Salute to quiet hero who captured Grand National three times

Red Rum, with jockey Brian Fletcher being led in by Donald "Ginger" McCain, his trainer at Aintree after becoming the first horse since "Reynoldstown" to win the Grand National in successive years. PRESS ASSOCIATION Photo. Issue date: Monday September 10, 2011. Aintree legend Ginger McCain, trainer of the great Red Rum, has died aged 80. McCain saddled Red Rum to win the Grand National three times, in 1973, 1974 and 1977, before winning the Aintree marathon for a fourth time with Amberleigh House in 2004.
Red Rum, with jockey Brian Fletcher being led in by Donald "Ginger" McCain, his trainer at Aintree after becoming the first horse since "Reynoldstown" to win the Grand National in successive years. PRESS ASSOCIATION Photo. Issue date: Monday September 10, 2011. Aintree legend Ginger McCain, trainer of the great Red Rum, has died aged 80. McCain saddled Red Rum to win the Grand National three times, in 1973, 1974 and 1977, before winning the Aintree marathon for a fourth time with Amberleigh House in 2004.
0
Have your say

YORKSHIRE’S Grand National-winning rider Gerry Scott has paid personal tribute to Aintree legend Brian Fletcher, who inspired the incomparable Red Rum to a last-gasp win over Crisp in one of steeplechasing’s all-time great races.

A victim of the infamous melee in the 1967 renewal won by Foinavon, Fletcher won the following years’ race on Red Alligator before recording back-to-back wins in 1973 and 1974 on Ginger McCain’s ‘miracle horse’ Red Rum.

Second in 1975 on the hat-trick seeking Red Rum, Fletcher had been replaced by Tommy Stack when the legendary horse recorded his third National victory in 1977.

To put the County Durham jockey’s record in perspective, just two other riders – Lester Piggott’s grandfather Ernie and the 19th century riding star George Stevens – have won three or more Nationals.

“He was a fantastic horseman and his record around Liverpool proves that,” says Scott, who rode Merryman II to glory in 1960 for Middleham trainer Neville Crump.

“I couldn’t tell you another rider with a better record round there. He was such a quiet, reserved man. When I was going to school in Barnard Castle, I used to leave my bike at his father Eddie’s house in Cockfield. That’s how far we went back.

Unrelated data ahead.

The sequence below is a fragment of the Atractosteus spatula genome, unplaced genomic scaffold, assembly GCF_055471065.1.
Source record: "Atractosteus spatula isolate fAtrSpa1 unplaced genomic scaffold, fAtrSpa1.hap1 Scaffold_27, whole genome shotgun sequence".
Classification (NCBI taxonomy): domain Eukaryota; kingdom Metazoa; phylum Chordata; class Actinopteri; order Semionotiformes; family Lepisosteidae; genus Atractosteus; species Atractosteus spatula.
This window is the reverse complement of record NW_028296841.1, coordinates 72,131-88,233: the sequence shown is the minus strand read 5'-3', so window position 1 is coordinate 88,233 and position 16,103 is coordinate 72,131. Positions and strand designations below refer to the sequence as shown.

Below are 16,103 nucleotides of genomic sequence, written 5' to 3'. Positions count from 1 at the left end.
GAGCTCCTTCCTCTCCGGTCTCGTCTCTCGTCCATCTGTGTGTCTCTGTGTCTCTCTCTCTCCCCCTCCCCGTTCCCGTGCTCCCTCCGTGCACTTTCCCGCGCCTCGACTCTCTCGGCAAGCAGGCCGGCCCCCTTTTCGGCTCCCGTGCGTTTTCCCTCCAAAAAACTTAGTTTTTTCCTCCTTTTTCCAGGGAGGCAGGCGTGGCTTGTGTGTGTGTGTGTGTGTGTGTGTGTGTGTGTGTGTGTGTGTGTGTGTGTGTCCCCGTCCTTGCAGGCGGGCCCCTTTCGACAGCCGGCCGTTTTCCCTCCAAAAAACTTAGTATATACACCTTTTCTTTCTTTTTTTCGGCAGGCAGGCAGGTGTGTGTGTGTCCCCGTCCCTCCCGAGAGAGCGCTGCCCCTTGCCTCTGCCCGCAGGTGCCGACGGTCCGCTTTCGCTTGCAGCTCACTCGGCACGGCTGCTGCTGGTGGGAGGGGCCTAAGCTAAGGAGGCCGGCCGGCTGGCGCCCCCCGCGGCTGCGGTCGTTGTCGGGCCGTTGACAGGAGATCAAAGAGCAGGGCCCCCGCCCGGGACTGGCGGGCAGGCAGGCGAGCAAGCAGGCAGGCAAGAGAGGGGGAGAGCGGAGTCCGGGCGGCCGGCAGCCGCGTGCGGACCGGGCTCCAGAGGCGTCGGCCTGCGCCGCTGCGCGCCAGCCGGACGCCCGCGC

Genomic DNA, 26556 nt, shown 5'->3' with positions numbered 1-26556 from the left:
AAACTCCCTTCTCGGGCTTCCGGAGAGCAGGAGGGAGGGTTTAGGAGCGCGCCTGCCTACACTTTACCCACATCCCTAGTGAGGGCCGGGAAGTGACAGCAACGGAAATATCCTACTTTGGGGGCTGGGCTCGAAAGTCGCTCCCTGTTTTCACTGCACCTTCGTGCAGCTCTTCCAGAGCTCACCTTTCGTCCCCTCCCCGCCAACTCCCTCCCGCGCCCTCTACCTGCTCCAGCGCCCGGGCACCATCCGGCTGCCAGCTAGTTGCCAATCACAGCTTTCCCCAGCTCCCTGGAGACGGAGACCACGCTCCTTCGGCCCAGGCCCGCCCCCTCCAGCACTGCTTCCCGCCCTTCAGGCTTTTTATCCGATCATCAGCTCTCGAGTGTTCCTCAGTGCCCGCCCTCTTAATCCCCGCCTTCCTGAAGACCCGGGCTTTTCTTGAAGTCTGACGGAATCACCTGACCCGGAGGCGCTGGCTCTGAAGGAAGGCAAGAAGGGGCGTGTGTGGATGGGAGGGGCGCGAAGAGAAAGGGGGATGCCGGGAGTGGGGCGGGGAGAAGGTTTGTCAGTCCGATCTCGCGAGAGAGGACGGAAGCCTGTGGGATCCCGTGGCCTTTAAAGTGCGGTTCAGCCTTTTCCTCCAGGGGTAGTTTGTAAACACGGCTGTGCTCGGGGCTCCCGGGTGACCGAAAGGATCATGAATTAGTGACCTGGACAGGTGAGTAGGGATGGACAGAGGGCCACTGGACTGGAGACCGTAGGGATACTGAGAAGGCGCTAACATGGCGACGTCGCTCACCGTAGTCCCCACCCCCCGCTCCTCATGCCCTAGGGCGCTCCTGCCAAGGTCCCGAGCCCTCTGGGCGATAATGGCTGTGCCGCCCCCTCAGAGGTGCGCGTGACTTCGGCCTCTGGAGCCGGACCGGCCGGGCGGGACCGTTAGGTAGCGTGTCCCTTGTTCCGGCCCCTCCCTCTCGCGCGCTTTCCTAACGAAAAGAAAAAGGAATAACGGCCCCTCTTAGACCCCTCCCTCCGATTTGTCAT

“He was a quiet man. He would go in, do a job and walk away quietly without saying a dickie bird. Three Grand Nationals, he didn’t get the accolades that a lot of other people would have got. Most jockeys would settle for one National. He won three.”

Scott, who lives near Middleham, also praised the courage of Fletcher, who suffered multiple injuries in a fall at the now defunct Teesside Park racecourse in the early 1970s and was told by the medical authorities to hang up his saddle.

Fletcher told the specialist: “I’m sorry, sir, I wouldn’t know what to do with myself and I would prefer to give it a bit more time and come back to see you in a couple of months.”

Eight months later, he rode Red Rum to victory at Ayr – the aforementioned Stack was unavailable – and National immortality beckoned, the partnership only coming to end after the horse was second to L’Escargot at Aintree in 1975.

Scott’s sentiments were shared by Pat Buckley, who rode Ayala to victory in 1963.

“We travelled around together,” said Buckley. “He didn’t say that much, but what he said made sense. Brian was an excellent horseman. I wouldn’t say he was all that stylish, but to sit and watch him was an education.

“He always knew where to be, particularly at Liverpool, it was instinctive. He was never very exuberant after a winner, he always had a funny smile on his face as if he was saying: ‘I whipped you lads again’.”

Buckley, who rode in the famous 1973 race, added: “I fell early, at the first ditch I think. Crisp and Richard Pitman made it a furious pace. I was standing at the last fence and by then you could see that Crisp had had enough. Brian, on the other hand, wasn’t catching pigeons either, but he wouldn’t give in and that was one of his great attributes.

“I think that was one of the most brilliant exhibitions around Liverpool I’ve ever seen. He could have thrown the towel in at Becher’s the second time, but he kept at him. Winning the National three times never changed him. We had a function at Aintree for Bob Champion’s Cancer Trust and Brian wasn’t at it. When we came out of the marquee, poor Brian was stood there and he said: ‘nobody asked me to come in’. Most of us guys have kept in touch, it’s easier now with Facebook and what have you, but Brian sort of faded into obscurity.”